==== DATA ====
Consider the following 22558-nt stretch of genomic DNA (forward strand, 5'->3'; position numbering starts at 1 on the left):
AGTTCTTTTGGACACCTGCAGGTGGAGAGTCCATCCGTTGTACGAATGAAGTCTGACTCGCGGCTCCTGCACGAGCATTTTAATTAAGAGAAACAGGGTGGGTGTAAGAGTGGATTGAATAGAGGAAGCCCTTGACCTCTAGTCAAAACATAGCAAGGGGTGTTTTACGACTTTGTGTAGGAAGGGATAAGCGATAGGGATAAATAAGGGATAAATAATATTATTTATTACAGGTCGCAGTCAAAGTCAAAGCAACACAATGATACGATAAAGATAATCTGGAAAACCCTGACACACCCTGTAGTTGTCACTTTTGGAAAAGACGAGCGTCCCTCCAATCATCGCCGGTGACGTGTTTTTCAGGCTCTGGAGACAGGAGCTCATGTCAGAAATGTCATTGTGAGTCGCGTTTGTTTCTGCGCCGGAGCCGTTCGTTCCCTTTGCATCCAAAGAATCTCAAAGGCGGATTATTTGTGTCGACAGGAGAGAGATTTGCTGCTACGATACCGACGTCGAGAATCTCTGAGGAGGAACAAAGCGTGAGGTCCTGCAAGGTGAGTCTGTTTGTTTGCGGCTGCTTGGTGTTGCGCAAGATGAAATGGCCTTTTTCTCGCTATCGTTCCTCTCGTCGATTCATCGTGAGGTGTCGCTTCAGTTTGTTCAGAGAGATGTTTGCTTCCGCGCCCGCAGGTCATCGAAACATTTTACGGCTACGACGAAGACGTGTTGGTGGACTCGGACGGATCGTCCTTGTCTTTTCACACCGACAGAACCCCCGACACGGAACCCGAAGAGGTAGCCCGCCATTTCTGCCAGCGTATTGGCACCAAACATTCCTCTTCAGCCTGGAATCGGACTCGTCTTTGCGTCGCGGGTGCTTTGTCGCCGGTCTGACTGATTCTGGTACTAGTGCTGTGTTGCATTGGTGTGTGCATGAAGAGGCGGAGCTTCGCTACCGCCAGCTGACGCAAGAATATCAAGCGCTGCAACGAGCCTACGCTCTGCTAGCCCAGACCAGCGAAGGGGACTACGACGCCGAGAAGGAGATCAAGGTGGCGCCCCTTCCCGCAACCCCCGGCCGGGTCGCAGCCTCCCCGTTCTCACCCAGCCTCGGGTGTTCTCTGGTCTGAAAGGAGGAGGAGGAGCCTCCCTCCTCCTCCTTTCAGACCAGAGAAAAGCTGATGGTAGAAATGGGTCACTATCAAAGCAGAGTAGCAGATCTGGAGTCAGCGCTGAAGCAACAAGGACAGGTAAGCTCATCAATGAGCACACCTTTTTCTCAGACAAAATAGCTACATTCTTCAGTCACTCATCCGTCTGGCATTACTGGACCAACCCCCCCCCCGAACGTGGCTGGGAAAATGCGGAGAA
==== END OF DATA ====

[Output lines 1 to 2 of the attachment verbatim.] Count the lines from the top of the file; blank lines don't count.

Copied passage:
Consider the following 22558-nt stretch of genomic DNA (forward strand, 5'->3'; position numbering starts at 1 on the left):
AGTTCTTTTGGACACCTGCAGGTGGAGAGTCCATCCGTTGTACGAATGAAGTCTGACTCGCGGCTCCTGCACGAGCATTTTAATTAAGAGAAACAGGGTGGGTGTAAGAGTGGATTGAATAGAGGAAGCCCTTGACCTCTAGTCAAAACATAGCAAGGGGTGTTTTACGACTTTGTGTAGGAAGGGATAAGCGATAGGGATAAATAAGGGATAAATAATATTATTTATTACAGGTCGCAGTCAAAGTCAAAGCAACACAATGATACGATAAAGATAATCTGGAAAACCCTGACACACCCTGTAGTTGTCACTTTTGGAAAAGACGAGCGTCCCTCCAATCATCGCCGGTGACGTGTTTTTCAGGCTCTGGAGACAGGAGCTCATGTCAGAAATGTCATTGTGAGTCGCGTTTGTTTCTGCGCCGGAGCCGTTCGTTCCCTTTGCATCCAAAGAATCTCAAAGGCGGATTATTTGTGTCGACAGGAGAGAGATTTGCTGCTACGATACCGACGTCGAGAATCTCTGAGGAGGAACAAAGCGTGAGGTCCTGCAAGGTGAGTCTGTTTGTTTGCGGCTGCTTGGTGTTGCGCAAGATGAAATGGCCTTTTTCTCGCTATCGTTCCTCTCGTCGATTCATCGTGAGGTGTCGCTTCAGTTTGTTCAGAGAGATGTTTGCTTCCGCGCCCGCAGGTCATCGAAACATTTTACGGCTACGACGAAGACGTGTTGGTGGACTCGGACGGATCGTCCTTGTCTTTTCACACCGACAGAACCCCCGACACGGAACCCGAAGAGGTAGCCCGCCATTTCTGCCAGCGTATTGGCACCAAACATTCCTCTTCAGCCTGGAATCGGACTCGTCTTTGCGTCGCGGGTGCTTTGTCGCCGGTCTGACTGATTCTGGTACTAGTGCTGTGTTGCATTGGTGTGTGCATGAAGAGGCGGAGCTTCGCTACCGCCAGCTGACGCAAGAATATCAAGCGCTGCAACGAGCCTACGCTCTGCTAGCCCAGACCAGCGAAGGGGACTACGACGCCGAGAAGGAGATCAAGGTGGCGCCCCTTCCCGCAACCCCCGGCCGGGTCGCAGCCTCCCCGTTCTCACCCAGCCTCGGGTGTTCTCTGGTCTGAAAGGAGGAGGAGGAGCCTCCCTCCTCCTCCTTTCAGACCAGAGAAAAGCTGATGGTAGAAATGGGTCACTATCAAAGCAGAGTAGCAGATCTGGAGTCAGCGCTGAAGCAACAAGGACAGGTAAGCTCATCAATGAGCACACCTTTTTCTCAGACAAAATAGCTACATTCTTCAGTCACTCATCCGTCTGGCATTACTGGACCAACCCCCCCCCCGAACGTGGCTGGGAAAATGCGGAGAA